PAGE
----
Written By Managing Shareholder Bob Black
One of the consequences of the current pandemic is a change in how we practice law and deliver legal services. Mediation is an example. We have gone from in person mediations to Blue jeans and Zoom virtual mediations. After 4800+ mediations, I embraced change about a month ago.
In researching videoconference options, I chose Zoom, the professional version. It is available at a low cost per month. I chose Zoom after reviewing the issues raised regarding confidentiality and network security. My assessment was that security issues exist for all videoconferencing methods and that Zoom had the most usable process right now. There will be rapid development in this area and my choice may change.
I like Zoom a great deal but do have some observations about it after conducting 18 Zoom mediations. Let me address security and confidentiality concerns first. Then I will share my observations about mediations conducted by videoconference.
Security and Confidentiality
I have had no issues with the Zoom system. Once parties are in their own breakrooms, confidentiality concerns are basically nonexistent absent an error by me as the host. For example, if the host places someone into a breakroom that does not belong there, it could be a problem. If it does happen, however, the host should quickly realize it and the people in the breakroom can see on their screens that someone is present who should not be. Removing that person involves a simple click of the mouse. Again, it has not yet happened to me. We are careful to provide the link to the videoconference only to pre-identified participants. That way, we know who should be present. Last second call-ins pose a problem and I do not admit them until I have verified they belong with one of the parties.
The more serious confidentiality issue is the available Record process. Mediations (including virtual mediations) should not be recorded. Some recordings violate various state laws anyway. The Record button is easy to hit. My advice is be sure to question the host – who is almost always the mediator – about whether the Record function is being used. Outside the mediation world, a recording may be needed and appropriate, but not in mediation. I tell the parties at the beginning there will be no recording. Separately, whenever I enter and leave a breakroom, I announce it. This helps ensure confidentiality throughout the process.
Videoconferencing is a “cooler” medium than more traditional mediations. Table-pounding theatrics come across poorly in videoconferences. I believe it favors a television news anchor approach. All mediations favor the prepared and virtual mediations are no exception. Learn to use the Share Screen feature to display photos and documents.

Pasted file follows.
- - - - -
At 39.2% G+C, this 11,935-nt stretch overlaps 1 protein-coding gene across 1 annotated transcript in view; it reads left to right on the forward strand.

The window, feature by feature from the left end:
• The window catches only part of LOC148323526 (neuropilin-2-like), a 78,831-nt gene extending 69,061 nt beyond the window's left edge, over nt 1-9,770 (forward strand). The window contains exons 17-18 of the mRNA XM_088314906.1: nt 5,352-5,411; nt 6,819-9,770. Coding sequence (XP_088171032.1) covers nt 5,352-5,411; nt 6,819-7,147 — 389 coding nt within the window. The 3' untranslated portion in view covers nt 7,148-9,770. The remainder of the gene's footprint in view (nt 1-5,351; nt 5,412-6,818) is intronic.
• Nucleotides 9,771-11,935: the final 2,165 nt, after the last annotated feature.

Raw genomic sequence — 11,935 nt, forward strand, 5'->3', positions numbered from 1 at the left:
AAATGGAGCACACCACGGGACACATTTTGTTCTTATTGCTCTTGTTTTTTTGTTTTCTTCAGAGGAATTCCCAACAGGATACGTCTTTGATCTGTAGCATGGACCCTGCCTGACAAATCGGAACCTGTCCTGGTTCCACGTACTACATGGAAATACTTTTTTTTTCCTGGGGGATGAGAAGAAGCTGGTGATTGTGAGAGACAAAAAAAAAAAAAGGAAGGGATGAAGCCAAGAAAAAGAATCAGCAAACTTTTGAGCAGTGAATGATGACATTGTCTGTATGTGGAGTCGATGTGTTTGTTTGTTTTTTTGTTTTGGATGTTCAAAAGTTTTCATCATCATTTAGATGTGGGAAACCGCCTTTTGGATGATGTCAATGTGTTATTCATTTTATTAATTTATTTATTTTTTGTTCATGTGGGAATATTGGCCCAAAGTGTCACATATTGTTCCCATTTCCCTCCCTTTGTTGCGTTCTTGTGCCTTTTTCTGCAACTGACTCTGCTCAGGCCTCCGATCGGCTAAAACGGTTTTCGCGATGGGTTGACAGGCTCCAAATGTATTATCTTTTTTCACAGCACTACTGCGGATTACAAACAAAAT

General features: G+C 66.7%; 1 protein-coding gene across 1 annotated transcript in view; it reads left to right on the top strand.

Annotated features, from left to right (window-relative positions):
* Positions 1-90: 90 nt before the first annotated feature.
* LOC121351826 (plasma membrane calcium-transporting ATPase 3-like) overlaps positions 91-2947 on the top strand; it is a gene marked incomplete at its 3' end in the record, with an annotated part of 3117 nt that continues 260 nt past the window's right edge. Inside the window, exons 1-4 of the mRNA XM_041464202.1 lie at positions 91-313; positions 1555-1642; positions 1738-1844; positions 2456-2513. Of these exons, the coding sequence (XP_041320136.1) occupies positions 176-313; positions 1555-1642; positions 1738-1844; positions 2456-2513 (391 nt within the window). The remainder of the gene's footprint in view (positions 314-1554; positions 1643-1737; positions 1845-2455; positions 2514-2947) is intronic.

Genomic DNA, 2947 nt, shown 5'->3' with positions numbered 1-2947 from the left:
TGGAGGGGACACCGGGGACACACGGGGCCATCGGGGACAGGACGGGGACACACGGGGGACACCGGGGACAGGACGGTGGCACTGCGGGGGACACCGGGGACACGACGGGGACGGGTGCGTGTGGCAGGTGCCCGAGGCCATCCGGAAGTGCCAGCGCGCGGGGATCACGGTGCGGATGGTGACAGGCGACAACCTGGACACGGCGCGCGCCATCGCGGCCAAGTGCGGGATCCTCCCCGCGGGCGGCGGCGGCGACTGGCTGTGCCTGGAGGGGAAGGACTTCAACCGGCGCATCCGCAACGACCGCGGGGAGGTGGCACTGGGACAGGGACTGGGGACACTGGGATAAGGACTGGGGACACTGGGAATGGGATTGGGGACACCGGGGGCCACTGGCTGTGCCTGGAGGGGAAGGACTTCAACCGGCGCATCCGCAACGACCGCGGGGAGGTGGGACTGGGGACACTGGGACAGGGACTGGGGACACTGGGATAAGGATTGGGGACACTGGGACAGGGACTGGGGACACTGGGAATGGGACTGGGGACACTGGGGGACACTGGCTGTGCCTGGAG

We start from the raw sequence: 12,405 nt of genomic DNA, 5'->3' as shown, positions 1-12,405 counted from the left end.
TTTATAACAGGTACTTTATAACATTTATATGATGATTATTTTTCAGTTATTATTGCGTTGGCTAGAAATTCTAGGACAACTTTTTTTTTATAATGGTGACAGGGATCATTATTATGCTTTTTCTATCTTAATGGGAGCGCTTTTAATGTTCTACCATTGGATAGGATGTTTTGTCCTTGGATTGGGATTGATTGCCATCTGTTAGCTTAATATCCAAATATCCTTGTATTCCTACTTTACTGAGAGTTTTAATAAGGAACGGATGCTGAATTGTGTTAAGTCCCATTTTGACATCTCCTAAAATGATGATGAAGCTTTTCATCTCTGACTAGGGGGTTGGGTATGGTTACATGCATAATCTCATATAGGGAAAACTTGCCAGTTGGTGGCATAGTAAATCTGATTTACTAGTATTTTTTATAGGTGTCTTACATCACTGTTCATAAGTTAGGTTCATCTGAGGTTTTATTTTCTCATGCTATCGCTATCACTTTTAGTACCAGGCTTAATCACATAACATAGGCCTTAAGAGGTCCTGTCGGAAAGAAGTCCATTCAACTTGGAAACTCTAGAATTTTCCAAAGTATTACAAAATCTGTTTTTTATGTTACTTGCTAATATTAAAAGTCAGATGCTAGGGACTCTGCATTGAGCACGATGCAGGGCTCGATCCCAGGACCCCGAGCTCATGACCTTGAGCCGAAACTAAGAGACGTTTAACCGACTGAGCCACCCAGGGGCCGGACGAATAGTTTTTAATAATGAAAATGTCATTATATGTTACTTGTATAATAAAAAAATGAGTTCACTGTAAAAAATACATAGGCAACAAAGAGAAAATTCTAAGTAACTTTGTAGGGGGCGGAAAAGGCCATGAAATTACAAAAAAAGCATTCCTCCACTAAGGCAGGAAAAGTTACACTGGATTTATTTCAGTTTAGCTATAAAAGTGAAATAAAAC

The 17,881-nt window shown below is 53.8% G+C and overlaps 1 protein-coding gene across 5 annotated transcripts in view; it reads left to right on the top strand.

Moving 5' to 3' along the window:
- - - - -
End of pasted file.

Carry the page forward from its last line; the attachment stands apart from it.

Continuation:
Opening Sessions are of very mixed utility in videoconferenced mediations. Your view of whether that is a good or bad thing depends on your view of opening sessions in general.
The pace of mediation is no different than in-person discussions. I try to move the process along but accept that videoconference discussions have their own pace.
I have had little problem so far with people disappearing from the mediation. However, people are beginning to step away for other business. It is frustrating at times. Of course, this is true of in person mediations as well. People have to remained engaged. And I quite enjoy “teleporting” from one room to the next.
People should dress for the occasion. A widow, for example, might see someone wearing a track suit and be offended. Also, everyone is curious about the visual background of participants. I advise a neutral background and suggest that one consider this in choosing where you sit. My favorite so far is the lawyer who was in some sort of massage chair that was shaking him vigorously. I had trouble understanding but perhaps it was because I was laughing.
Overall, I think in-person mediation is better in some types of cases but that Zoom mediation is quite effective in most. Below please find my Protocol for Virtual Mediations for your review. The American Arbitration Association has also issued “AAA Guidelines for Virtual ADR Proceedings” and it is very thoughtful. I have borrowed from those Guidelines and adapted them to mediation. If you are interested in the topic, I highly recommend the AAA Guidelines.
Protocol for Virtual Mediations
- Any video conferencing platform must protect the confidential nature of the mediation process and must comply with all applicable rules governing mediations.
- The platform should be easily navigable by the parties, recognizing the participants may not all be at the same technological level.
- The host must be able to verify the identity of all participants to protect the process and those participating in it.
- The platform must have a feature that permits the viewing of relevant documents.
- The mediation may NOT be recorded.
- If there is a platform failure or outage, teleconferencing will be used.
- I believe Zoom (professional) best satisfies the criteria outlined above.